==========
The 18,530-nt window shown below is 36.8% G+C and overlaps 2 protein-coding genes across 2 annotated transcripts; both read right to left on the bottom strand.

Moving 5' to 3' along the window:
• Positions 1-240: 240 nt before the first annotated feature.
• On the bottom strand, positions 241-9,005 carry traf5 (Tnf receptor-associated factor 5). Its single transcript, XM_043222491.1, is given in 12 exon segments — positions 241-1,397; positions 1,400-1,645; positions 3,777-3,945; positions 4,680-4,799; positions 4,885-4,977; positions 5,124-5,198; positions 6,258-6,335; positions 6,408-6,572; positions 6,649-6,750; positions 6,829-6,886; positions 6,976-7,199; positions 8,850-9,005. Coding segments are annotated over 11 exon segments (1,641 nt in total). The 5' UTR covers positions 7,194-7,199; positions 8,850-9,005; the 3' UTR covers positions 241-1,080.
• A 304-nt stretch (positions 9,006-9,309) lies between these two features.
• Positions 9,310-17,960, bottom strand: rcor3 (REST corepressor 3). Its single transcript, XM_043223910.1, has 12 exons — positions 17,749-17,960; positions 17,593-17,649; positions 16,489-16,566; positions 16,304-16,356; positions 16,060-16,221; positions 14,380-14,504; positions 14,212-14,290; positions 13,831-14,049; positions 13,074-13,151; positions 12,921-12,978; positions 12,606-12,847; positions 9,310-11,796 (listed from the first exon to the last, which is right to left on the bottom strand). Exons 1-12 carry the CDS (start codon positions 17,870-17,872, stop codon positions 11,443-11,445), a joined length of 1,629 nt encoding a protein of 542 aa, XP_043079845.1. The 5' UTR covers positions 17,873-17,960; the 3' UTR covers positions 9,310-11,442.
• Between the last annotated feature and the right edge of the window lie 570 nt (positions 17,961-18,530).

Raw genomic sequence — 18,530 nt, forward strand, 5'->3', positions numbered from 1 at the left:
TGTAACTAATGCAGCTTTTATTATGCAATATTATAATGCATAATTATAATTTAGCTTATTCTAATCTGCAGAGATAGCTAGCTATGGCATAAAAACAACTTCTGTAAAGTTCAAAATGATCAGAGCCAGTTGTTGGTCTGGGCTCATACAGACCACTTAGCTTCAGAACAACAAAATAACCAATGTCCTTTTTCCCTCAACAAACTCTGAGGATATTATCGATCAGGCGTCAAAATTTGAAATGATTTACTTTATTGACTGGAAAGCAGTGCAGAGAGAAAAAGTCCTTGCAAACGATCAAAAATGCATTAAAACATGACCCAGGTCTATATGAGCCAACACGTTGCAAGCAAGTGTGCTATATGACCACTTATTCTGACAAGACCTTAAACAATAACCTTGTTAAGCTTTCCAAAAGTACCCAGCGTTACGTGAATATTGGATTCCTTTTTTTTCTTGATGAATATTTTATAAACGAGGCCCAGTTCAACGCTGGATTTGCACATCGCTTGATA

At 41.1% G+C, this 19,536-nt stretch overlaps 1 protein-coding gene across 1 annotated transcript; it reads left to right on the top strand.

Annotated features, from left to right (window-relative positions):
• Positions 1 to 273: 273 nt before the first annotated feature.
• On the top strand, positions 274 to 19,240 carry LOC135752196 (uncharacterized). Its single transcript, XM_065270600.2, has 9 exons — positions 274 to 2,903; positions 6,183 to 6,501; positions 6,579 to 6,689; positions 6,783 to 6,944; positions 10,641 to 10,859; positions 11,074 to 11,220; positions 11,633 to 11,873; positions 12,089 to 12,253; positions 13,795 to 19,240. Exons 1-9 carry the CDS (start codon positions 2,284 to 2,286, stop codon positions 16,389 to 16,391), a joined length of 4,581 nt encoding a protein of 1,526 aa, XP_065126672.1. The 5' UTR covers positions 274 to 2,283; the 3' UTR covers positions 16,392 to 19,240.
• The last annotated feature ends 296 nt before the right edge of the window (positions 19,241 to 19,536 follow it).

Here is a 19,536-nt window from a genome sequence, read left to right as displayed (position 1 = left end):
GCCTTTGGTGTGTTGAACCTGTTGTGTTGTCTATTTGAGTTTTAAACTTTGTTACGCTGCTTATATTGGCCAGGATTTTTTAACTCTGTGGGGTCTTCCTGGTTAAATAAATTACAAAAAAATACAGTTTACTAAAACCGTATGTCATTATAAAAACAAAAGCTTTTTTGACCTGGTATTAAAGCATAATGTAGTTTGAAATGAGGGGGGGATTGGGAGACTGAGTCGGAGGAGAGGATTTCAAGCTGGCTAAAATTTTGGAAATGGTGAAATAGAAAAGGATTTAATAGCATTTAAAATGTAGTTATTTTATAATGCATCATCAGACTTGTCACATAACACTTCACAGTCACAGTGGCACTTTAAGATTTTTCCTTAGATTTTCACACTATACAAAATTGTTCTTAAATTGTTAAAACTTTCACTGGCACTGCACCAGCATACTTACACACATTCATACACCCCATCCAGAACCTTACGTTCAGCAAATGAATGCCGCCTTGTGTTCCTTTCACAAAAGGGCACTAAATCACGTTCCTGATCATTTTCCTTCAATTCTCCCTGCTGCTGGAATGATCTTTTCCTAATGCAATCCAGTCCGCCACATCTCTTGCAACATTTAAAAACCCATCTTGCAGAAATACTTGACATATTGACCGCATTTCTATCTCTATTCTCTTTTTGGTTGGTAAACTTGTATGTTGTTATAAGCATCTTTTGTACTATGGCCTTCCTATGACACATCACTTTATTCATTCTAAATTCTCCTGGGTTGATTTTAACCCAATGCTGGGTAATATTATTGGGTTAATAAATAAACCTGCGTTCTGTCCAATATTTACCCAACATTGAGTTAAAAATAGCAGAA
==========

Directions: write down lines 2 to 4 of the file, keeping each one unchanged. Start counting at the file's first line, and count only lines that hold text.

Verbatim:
Moving 5' to 3' along the window:
• Positions 1-240: 240 nt before the first annotated feature.
• On the bottom strand, positions 241-9,005 carry traf5 (Tnf receptor-associated factor 5). Its single transcript, XM_043222491.1, is given in 12 exon segments — positions 241-1,397; positions 1,400-1,645; positions 3,777-3,945; positions 4,680-4,799; positions 4,885-4,977; positions 5,124-5,198; positions 6,258-6,335; positions 6,408-6,572; positions 6,649-6,750; positions 6,829-6,886; positions 6,976-7,199; positions 8,850-9,005. Coding segments are annotated over 11 exon segments (1,641 nt in total). The 5' UTR covers positions 7,194-7,199; positions 8,850-9,005; the 3' UTR covers positions 241-1,080.